The Ford Model A was the second huge success for the Ford Motor Company. The first was produced on October 20, 1927. The model A production ended in March, 1932, after 4.858.644 had been made in all body styles.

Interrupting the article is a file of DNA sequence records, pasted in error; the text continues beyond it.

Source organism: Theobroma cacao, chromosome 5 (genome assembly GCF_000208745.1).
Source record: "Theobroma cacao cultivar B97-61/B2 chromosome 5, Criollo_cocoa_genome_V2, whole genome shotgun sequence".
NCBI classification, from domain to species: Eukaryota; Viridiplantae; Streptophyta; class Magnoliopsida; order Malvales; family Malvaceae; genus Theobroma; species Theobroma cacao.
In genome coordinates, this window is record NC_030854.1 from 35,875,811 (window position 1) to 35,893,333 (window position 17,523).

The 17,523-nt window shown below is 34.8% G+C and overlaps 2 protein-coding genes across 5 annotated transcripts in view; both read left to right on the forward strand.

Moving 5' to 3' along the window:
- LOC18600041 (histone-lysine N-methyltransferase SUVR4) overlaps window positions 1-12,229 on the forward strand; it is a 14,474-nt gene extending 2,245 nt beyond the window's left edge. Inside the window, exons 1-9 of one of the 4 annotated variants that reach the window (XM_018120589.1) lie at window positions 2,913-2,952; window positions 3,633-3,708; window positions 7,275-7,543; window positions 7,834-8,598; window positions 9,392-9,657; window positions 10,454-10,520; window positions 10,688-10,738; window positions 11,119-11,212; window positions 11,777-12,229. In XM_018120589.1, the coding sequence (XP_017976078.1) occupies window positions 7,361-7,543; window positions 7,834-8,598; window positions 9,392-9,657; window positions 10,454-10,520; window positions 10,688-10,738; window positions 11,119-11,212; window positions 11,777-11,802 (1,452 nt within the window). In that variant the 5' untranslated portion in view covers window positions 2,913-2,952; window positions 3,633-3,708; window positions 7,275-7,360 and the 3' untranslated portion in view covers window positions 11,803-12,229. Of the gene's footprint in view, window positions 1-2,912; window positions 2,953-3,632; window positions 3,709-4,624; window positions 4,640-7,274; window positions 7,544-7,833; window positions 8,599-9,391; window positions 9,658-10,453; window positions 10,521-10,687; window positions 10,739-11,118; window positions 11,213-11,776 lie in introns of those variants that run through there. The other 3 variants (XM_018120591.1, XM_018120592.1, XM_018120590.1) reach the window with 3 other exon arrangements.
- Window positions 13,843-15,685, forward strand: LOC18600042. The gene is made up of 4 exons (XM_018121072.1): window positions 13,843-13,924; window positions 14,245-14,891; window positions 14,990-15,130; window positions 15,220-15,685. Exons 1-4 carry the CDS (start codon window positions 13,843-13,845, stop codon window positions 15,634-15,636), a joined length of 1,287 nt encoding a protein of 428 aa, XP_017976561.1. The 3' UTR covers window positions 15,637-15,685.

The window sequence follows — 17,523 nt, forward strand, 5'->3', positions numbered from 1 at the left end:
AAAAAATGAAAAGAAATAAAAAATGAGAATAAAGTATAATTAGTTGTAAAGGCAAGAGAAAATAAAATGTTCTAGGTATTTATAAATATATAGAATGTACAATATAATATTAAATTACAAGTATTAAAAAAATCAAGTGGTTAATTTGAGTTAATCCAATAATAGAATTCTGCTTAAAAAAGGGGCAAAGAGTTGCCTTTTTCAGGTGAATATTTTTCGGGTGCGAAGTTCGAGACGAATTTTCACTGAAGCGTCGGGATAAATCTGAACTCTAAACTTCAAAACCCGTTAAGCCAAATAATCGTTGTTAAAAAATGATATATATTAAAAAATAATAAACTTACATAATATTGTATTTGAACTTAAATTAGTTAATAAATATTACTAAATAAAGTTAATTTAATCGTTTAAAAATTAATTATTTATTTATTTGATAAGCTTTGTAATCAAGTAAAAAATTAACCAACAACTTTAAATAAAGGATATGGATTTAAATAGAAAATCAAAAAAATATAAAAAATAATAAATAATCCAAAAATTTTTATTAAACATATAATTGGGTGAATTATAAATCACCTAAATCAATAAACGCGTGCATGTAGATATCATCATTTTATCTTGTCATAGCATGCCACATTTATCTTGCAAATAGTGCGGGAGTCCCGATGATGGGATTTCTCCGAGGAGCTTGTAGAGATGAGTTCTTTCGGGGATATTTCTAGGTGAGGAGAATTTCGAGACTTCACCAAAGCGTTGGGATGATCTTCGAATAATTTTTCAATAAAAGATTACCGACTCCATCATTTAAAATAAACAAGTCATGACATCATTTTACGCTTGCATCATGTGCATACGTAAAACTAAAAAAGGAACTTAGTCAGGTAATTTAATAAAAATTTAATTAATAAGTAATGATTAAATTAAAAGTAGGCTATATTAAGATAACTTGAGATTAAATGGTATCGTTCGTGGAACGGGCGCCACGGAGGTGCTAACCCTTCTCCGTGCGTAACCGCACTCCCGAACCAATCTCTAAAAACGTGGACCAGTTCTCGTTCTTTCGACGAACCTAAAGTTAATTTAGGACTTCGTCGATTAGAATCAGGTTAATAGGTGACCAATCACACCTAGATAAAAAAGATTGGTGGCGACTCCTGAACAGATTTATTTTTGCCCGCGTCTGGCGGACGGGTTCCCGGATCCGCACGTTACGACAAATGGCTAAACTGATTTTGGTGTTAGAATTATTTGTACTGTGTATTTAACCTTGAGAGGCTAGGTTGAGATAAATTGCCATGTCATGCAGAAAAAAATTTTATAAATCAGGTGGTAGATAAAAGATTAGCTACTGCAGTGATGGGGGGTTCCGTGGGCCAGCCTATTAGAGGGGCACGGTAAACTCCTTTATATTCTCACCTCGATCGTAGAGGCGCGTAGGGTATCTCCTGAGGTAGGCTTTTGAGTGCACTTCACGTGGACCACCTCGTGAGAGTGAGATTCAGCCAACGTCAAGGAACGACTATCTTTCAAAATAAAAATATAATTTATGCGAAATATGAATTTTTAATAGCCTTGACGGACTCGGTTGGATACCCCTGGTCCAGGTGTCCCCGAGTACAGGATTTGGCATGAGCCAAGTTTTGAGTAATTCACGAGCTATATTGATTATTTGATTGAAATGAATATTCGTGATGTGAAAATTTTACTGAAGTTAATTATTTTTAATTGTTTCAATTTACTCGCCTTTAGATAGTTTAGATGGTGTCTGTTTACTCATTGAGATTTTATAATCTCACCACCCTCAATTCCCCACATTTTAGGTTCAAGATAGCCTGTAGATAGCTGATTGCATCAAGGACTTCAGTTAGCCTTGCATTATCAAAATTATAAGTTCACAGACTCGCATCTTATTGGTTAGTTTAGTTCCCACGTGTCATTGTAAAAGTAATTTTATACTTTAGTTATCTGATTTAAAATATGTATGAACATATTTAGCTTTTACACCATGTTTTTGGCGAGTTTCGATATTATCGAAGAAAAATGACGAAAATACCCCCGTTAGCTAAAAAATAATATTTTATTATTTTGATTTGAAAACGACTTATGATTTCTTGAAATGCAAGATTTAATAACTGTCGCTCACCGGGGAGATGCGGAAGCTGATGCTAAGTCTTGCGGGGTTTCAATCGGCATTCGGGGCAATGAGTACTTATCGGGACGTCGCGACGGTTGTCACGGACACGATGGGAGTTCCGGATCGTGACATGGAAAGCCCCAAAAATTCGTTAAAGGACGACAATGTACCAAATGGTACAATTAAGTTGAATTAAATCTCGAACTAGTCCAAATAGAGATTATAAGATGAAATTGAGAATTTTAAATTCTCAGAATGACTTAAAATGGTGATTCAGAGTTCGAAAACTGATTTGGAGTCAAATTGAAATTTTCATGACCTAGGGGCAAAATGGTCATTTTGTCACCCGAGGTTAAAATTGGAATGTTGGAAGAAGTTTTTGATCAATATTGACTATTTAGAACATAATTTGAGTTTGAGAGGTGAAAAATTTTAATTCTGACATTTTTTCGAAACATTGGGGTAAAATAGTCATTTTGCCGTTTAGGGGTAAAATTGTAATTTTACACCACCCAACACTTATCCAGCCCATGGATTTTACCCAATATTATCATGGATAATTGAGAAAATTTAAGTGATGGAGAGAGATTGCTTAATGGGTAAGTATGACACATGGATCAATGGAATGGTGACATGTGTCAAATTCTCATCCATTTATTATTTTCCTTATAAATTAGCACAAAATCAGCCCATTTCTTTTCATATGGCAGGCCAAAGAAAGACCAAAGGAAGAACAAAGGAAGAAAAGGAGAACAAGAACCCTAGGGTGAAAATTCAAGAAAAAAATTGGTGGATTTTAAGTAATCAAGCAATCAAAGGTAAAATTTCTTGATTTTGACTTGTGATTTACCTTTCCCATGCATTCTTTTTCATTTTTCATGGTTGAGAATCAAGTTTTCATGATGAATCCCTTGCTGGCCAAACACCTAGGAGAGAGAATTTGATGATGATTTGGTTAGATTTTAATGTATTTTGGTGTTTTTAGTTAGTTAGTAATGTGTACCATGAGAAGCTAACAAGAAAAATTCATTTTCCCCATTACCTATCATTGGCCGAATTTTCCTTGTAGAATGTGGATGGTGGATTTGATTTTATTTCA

From the mid 1910s through the early 1920s, Ford dominated the automotive market with its Model T. However, during the mid-1920s, this dominance eroded as competitors, especially the various General Motors divisions, caught up with Ford's mass production system and began to outcompete Ford in some areas, especially by offering more powerful engines, new convenience features, or cosmetic customization. Also, features Henry Ford considered to be unnecessary, such as electric starters, were gradually shifting in the public's perception from luxuries to essentials. Ford's sales force recognized the threat and advised Henry to respond to it. Initially he resisted, but the T's sagging market share finally forced him to admit a replacement was needed. When he finally agreed to begin development of this new model, he focused on the mechanical aspects and on what today is called design for manufacturability (DFM), which he had always strongly embraced and for which the Model T production system was famous. Although ultimately successful, the development of the Model A included many problems that had to be resolved. For example, the die stamping of parts from sheet steel, which the Ford company had led to new heights of development with the Model T production system, was something Henry had always been ambivalent about; it had brought success, but he felt that it was not the best choice for durability. He was determined that the Model A would rely more on drop forgings than the Model T; but his ideas to improve the DFM of forging did not prove practical. Eventually, Ford's engineers persuaded him to relent, lest the Model A's production cost force up its retail price too much.